The state has asked District Judge Mike Griffin to either sharply reduce the $5.8 million jury verdict for the south freeway bypass property or toss it out altogether.
The motion, filed Thursday, argues that the jury decision was excessive and that, according to testimony, the highest allowable value for the land at the junction of Highway 395 and Highway 50 up Spooner Summit should have been $3.5 million.
The trial judge has the power to throw out or reduce a dollar judgment in all civil cases, or grant a new trial.
Nevada Department of Transportation officials condemned the property in 1994 to stop owner John Serpa from building on it. The land is located where Carson City officials hope the freeway bypass will reconnect to Highway 395 and tie into the highway to Lake Tahoe. Serpa sued saying the nearby freeway interchange would have made that site a prime property for a shopping mall or other commercial enterprise and that the state grossly undervalued the land.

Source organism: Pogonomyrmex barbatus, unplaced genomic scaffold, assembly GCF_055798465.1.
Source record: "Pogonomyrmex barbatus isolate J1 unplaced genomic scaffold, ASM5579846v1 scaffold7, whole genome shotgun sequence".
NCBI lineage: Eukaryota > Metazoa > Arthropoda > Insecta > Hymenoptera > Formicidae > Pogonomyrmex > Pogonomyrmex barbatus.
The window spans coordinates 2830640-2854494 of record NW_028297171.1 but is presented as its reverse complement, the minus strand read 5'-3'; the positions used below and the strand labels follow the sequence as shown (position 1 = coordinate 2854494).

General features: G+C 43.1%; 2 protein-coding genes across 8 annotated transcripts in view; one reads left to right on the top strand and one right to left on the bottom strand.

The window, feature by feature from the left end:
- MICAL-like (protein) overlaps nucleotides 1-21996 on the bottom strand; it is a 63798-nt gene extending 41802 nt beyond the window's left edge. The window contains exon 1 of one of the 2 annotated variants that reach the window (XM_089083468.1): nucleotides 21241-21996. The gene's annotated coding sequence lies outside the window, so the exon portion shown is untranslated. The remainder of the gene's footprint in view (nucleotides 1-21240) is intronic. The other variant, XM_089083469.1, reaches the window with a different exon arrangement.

The jury last month ordered the state to pay $5,759,500 for the land.
State Transportation Director Tom Stephens said after the decision that that amounts to about $20 a square foot and, if the state paid it, it would "set a new standard for land values" in Carson City. He said if the state can't get some relief from the verdict, officials will have to rethink and reengineer the project.
The motion filed with Griffin's court Thursday cites Nevada law that allows either party to ask that a judgment be reduced or set aside.
"If a verdict was returned, the court may allow the judgment to stand or may reopen the judgment and either order a new trial or direct the entry of judgment as if the requested verdict had been directed."
That means Griffin could either change the dollar amount or toss the verdict out and order a new trial.
State lawyers point out in their motion that testimony during the trial indicated a much lower value for the land unless the state agreed to allow direct access to the property from Bennett Avenue. State officials have repeatedly said that that wasn't going to happen and so it could not be figured in a valuation of the property.
Serpa's appraiser valued the land at $3.45 million without that access but $6 million with it. The state's appraisal valued the land anywhere from $1.75 million to $3.48 million.
The motion asks the court to either lower the price of the six-acre parcel to $3,523,000 or set a new trial in the case.